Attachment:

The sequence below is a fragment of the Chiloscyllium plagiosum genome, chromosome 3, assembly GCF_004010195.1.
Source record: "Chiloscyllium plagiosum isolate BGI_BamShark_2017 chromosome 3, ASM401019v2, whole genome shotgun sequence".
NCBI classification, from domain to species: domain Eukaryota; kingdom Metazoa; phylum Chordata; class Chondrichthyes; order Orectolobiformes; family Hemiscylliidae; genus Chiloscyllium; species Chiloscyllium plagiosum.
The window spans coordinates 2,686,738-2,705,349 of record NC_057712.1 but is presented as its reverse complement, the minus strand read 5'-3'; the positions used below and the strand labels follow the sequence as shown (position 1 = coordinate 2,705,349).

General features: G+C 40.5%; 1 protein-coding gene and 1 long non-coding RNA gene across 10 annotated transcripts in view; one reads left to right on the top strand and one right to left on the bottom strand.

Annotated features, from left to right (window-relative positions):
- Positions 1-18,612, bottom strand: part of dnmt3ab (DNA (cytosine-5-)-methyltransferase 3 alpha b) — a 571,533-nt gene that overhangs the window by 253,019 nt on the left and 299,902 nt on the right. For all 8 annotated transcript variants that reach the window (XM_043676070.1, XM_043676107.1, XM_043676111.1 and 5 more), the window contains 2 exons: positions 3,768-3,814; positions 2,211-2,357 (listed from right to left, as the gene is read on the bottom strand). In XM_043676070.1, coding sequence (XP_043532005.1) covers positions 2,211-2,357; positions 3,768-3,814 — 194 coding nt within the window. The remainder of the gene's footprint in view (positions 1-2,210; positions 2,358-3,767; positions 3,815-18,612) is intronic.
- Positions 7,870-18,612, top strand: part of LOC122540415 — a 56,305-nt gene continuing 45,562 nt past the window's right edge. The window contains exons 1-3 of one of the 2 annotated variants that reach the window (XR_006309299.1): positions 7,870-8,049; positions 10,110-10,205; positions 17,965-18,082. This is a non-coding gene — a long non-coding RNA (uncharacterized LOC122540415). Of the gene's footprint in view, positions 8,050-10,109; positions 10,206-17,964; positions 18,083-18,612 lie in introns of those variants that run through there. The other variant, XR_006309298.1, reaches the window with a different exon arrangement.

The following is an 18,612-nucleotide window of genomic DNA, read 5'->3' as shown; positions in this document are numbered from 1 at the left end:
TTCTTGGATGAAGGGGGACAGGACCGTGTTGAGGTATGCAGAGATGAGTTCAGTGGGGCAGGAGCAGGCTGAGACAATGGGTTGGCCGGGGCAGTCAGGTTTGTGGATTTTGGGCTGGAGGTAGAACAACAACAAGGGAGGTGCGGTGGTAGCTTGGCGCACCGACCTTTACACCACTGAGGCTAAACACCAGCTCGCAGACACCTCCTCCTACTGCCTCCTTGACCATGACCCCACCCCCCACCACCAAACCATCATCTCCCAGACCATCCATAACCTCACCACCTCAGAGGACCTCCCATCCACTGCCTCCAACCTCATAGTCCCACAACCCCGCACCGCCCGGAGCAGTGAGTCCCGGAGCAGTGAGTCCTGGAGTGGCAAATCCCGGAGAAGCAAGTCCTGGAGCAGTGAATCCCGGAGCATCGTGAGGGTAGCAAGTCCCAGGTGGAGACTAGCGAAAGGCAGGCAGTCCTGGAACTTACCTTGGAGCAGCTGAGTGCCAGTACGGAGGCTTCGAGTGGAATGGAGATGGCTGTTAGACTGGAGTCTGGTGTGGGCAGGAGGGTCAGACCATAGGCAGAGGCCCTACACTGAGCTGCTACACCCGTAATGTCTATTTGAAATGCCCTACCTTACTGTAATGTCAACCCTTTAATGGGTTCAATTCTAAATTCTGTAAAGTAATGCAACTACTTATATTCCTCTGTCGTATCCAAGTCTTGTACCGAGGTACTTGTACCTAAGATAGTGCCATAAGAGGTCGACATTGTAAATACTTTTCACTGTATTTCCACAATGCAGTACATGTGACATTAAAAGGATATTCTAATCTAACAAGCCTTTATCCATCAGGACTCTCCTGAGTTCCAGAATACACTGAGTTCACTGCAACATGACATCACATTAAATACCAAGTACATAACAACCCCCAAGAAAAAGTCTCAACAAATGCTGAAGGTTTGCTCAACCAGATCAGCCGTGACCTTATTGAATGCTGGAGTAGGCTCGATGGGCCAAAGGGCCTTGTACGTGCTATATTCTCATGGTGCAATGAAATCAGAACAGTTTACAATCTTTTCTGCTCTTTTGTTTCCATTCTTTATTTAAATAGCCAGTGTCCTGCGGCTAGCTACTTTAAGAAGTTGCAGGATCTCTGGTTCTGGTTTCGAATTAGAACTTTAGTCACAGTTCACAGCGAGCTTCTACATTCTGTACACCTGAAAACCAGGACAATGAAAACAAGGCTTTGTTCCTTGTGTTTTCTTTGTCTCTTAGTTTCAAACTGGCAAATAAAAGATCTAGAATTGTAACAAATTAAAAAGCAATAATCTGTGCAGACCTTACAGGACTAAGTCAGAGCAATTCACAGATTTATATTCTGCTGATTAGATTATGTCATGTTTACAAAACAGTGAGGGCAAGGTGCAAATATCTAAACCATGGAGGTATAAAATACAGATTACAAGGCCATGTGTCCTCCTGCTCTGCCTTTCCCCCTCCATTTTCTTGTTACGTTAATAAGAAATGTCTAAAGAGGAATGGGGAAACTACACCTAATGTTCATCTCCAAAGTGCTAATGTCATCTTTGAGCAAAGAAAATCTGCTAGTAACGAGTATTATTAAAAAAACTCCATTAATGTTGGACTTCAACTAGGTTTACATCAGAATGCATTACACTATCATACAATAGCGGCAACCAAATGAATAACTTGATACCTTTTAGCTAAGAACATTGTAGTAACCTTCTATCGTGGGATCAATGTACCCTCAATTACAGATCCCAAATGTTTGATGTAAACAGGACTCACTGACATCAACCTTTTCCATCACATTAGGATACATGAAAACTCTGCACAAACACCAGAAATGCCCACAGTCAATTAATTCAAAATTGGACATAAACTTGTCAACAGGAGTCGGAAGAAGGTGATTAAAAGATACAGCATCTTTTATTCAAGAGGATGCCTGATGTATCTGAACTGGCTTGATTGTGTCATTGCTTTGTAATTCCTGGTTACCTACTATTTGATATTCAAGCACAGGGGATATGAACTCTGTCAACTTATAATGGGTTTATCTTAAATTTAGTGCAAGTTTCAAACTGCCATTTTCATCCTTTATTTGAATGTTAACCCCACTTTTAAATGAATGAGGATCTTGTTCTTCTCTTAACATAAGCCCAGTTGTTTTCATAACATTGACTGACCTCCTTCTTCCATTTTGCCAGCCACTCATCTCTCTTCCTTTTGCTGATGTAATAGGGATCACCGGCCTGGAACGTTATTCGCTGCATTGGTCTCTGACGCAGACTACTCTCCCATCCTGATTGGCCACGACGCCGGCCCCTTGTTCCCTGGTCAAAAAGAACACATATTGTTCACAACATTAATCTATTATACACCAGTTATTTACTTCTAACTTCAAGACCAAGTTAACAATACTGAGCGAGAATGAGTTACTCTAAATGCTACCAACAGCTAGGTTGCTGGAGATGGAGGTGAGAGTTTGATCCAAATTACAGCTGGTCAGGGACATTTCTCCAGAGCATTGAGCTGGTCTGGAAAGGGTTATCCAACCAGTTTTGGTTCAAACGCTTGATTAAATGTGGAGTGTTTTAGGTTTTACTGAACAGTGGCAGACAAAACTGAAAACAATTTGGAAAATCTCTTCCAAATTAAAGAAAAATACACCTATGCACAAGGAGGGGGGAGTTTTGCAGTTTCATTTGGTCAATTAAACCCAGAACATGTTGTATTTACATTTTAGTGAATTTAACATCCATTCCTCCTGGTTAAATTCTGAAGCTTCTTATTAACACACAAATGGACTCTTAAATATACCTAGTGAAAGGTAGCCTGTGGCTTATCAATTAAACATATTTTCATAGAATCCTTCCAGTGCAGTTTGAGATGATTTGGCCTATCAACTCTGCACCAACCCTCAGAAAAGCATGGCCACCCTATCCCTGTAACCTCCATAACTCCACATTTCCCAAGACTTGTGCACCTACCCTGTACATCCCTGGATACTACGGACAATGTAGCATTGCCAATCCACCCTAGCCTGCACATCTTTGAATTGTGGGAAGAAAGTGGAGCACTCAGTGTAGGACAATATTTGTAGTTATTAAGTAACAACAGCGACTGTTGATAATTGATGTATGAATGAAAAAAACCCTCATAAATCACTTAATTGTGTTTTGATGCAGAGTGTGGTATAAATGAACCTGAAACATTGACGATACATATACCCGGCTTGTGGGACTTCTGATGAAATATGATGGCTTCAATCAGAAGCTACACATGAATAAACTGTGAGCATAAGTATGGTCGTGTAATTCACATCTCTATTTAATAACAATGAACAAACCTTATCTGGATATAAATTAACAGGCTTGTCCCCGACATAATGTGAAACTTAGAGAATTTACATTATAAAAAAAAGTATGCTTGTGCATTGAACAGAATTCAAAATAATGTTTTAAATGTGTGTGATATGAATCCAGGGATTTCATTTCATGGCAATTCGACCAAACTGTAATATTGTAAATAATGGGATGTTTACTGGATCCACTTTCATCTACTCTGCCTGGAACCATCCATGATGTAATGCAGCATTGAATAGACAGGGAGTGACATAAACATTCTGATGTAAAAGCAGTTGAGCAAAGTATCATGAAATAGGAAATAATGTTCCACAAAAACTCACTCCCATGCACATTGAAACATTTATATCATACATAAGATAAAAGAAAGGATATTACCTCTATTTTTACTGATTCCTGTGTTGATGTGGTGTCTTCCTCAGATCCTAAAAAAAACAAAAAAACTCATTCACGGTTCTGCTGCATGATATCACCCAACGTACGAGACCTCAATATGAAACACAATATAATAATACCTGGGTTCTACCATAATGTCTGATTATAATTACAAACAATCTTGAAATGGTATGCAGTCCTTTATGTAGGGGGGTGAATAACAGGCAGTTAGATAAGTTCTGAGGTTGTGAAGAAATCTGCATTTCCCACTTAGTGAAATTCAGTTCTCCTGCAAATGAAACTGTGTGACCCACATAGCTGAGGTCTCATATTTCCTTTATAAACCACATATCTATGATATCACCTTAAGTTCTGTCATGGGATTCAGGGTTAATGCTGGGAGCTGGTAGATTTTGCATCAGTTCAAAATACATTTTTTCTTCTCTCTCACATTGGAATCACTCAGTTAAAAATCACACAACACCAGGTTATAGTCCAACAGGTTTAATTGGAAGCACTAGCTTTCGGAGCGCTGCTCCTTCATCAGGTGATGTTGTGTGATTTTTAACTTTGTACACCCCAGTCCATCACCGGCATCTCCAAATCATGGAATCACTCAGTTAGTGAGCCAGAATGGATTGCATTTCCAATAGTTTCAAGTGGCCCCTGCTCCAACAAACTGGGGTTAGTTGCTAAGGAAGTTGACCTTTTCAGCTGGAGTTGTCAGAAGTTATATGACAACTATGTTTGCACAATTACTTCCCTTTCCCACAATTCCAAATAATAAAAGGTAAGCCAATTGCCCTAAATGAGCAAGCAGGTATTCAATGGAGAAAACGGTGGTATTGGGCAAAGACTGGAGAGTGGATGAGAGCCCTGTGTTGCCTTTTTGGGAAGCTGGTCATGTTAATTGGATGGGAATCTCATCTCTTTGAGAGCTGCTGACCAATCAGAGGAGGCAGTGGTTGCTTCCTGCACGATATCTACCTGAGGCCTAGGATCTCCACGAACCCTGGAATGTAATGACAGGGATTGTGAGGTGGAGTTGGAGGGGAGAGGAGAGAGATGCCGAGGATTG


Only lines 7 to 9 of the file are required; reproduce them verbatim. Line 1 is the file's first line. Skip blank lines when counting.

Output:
- Positions 1-18,612, bottom strand: part of dnmt3ab (DNA (cytosine-5-)-methyltransferase 3 alpha b) — a 571,533-nt gene that overhangs the window by 253,019 nt on the left and 299,902 nt on the right. For all 8 annotated transcript variants that reach the window (XM_043676070.1, XM_043676107.1, XM_043676111.1 and 5 more), the window contains 2 exons: positions 3,768-3,814; positions 2,211-2,357 (listed from right to left, as the gene is read on the bottom strand). In XM_043676070.1, coding sequence (XP_043532005.1) covers positions 2,211-2,357; positions 3,768-3,814 — 194 coding nt within the window. The remainder of the gene's footprint in view (positions 1-2,210; positions 2,358-3,767; positions 3,815-18,612) is intronic.
- Positions 7,870-18,612, top strand: part of LOC122540415 — a 56,305-nt gene continuing 45,562 nt past the window's right edge. The window contains exons 1-3 of one of the 2 annotated variants that reach the window (XR_006309299.1): positions 7,870-8,049; positions 10,110-10,205; positions 17,965-18,082. This is a non-coding gene — a long non-coding RNA (uncharacterized LOC122540415). Of the gene's footprint in view, positions 8,050-10,109; positions 10,206-17,964; positions 18,083-18,612 lie in introns of those variants that run through there. The other variant, XR_006309298.1, reaches the window with a different exon arrangement.

The following is an 18,612-nucleotide window of genomic DNA, read 5'->3' as shown; positions in this document are numbered from 1 at the left end: